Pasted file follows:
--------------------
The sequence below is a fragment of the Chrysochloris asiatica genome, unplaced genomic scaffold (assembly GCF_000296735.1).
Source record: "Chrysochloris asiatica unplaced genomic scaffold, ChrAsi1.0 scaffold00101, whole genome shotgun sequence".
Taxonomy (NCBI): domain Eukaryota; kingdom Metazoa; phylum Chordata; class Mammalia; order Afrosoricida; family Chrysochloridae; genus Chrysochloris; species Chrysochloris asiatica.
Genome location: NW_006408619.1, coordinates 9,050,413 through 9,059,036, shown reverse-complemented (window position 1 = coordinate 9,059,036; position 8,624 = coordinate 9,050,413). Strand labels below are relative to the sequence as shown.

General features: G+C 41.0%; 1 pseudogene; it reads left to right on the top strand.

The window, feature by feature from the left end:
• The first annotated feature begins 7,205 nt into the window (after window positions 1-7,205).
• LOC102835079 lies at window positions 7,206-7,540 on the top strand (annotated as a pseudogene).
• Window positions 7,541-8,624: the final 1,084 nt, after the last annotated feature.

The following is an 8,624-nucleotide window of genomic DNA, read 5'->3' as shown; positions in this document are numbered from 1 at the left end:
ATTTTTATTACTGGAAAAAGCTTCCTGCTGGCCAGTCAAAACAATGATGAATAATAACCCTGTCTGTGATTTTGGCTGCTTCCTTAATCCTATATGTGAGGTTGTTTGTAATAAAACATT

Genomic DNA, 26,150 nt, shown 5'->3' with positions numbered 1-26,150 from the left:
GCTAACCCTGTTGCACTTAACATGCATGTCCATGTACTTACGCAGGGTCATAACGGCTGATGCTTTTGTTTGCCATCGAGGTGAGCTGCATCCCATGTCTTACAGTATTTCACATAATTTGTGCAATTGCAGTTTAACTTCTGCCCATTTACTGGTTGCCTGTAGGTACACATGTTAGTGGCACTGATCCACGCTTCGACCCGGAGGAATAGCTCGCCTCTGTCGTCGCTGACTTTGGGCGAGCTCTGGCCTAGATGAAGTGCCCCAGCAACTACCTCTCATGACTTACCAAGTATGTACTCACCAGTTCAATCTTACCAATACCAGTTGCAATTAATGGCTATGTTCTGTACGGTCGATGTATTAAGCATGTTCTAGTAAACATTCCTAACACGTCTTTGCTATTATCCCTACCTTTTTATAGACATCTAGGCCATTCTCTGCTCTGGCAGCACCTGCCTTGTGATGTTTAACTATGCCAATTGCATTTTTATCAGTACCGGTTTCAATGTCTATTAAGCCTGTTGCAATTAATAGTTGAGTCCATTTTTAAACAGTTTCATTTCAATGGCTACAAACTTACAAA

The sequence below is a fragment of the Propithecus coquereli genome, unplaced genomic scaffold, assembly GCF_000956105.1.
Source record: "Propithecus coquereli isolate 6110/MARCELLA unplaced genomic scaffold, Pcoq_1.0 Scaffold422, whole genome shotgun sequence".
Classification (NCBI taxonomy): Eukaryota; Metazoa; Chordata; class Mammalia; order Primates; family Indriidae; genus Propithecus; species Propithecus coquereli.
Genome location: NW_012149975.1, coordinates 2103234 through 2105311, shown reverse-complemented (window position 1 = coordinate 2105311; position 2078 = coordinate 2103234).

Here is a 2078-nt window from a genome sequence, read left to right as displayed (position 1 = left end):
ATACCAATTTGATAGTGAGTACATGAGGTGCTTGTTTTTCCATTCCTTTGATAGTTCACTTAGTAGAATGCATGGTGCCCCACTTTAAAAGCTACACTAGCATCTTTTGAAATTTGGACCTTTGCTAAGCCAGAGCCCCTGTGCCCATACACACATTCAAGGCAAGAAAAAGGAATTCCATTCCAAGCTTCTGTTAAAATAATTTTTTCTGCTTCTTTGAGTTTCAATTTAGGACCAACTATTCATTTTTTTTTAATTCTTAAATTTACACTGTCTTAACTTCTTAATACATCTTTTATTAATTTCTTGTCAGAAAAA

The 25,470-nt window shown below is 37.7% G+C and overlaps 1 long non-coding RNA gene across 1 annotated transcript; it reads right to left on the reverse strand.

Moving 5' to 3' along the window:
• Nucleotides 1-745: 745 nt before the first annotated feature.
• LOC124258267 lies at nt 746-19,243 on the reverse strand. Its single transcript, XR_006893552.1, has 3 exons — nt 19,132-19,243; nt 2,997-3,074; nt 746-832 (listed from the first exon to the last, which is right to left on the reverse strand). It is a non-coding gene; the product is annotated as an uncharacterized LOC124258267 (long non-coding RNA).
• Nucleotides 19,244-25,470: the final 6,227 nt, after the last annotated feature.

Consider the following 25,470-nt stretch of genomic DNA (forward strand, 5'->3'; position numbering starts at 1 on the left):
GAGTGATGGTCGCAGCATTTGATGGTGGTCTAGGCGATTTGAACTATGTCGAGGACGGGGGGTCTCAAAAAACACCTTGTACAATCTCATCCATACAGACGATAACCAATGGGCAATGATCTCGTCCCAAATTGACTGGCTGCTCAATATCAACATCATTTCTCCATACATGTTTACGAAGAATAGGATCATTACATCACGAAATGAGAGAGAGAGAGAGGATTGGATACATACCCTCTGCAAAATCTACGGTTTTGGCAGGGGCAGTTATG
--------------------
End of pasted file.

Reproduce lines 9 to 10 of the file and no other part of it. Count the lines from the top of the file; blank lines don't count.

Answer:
• Window positions 7,541-8,624: the final 1,084 nt, after the last annotated feature.

The following is an 8,624-nucleotide window of genomic DNA, read 5'->3' as shown; positions in this document are numbered from 1 at the left end: